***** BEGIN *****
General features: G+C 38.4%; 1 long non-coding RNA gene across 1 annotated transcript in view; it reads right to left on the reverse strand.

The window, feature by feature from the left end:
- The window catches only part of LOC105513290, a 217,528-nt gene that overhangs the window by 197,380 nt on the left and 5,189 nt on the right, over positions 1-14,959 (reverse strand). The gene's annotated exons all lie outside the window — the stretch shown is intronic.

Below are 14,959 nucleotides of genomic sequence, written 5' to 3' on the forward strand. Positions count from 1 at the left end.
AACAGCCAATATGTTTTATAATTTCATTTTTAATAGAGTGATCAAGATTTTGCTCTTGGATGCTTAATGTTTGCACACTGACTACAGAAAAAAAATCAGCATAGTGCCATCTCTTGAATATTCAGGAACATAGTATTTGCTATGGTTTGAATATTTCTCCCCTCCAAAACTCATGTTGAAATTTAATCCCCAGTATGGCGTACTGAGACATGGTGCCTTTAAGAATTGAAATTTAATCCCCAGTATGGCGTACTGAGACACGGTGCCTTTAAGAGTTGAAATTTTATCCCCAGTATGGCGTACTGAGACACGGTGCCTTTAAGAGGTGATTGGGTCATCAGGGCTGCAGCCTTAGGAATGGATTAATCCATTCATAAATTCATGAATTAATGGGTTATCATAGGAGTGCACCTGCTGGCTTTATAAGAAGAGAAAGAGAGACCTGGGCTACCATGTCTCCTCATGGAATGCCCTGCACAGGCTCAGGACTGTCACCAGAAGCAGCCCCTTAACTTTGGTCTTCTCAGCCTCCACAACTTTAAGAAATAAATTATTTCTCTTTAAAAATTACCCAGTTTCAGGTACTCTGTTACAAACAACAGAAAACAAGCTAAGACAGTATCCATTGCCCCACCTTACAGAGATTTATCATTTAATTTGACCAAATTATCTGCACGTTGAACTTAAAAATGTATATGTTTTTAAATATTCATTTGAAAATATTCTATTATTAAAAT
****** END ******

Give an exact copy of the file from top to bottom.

General features: G+C 38.4%; 1 long non-coding RNA gene across 1 annotated transcript in view; it reads right to left on the reverse strand.

The window, feature by feature from the left end:
- The window catches only part of LOC105513290, a 217,528-nt gene that overhangs the window by 197,380 nt on the left and 5,189 nt on the right, over positions 1-14,959 (reverse strand). The gene's annotated exons all lie outside the window — the stretch shown is intronic.

Below are 14,959 nucleotides of genomic sequence, written 5' to 3' on the forward strand. Positions count from 1 at the left end.
AACAGCCAATATGTTTTATAATTTCATTTTTAATAGAGTGATCAAGATTTTGCTCTTGGATGCTTAATGTTTGCACACTGACTACAGAAAAAAAATCAGCATAGTGCCATCTCTTGAATATTCAGGAACATAGTATTTGCTATGGTTTGAATATTTCTCCCCTCCAAAACTCATGTTGAAATTTAATCCCCAGTATGGCGTACTGAGACATGGTGCCTTTAAGAATTGAAATTTAATCCCCAGTATGGCGTACTGAGACACGGTGCCTTTAAGAGTTGAAATTTTATCCCCAGTATGGCGTACTGAGACACGGTGCCTTTAAGAGGTGATTGGGTCATCAGGGCTGCAGCCTTAGGAATGGATTAATCCATTCATAAATTCATGAATTAATGGGTTATCATAGGAGTGCACCTGCTGGCTTTATAAGAAGAGAAAGAGAGACCTGGGCTACCATGTCTCCTCATGGAATGCCCTGCACAGGCTCAGGACTGTCACCAGAAGCAGCCCCTTAACTTTGGTCTTCTCAGCCTCCACAACTTTAAGAAATAAATTATTTCTCTTTAAAAATTACCCAGTTTCAGGTACTCTGTTACAAACAACAGAAAACAAGCTAAGACAGTATCCATTGCCCCACCTTACAGAGATTTATCATTTAATTTGACCAAATTATCTGCACGTTGAACTTAAAAATGTATATGTTTTTAAATATTCATTTGAAAATATTCTATTATTAAAAT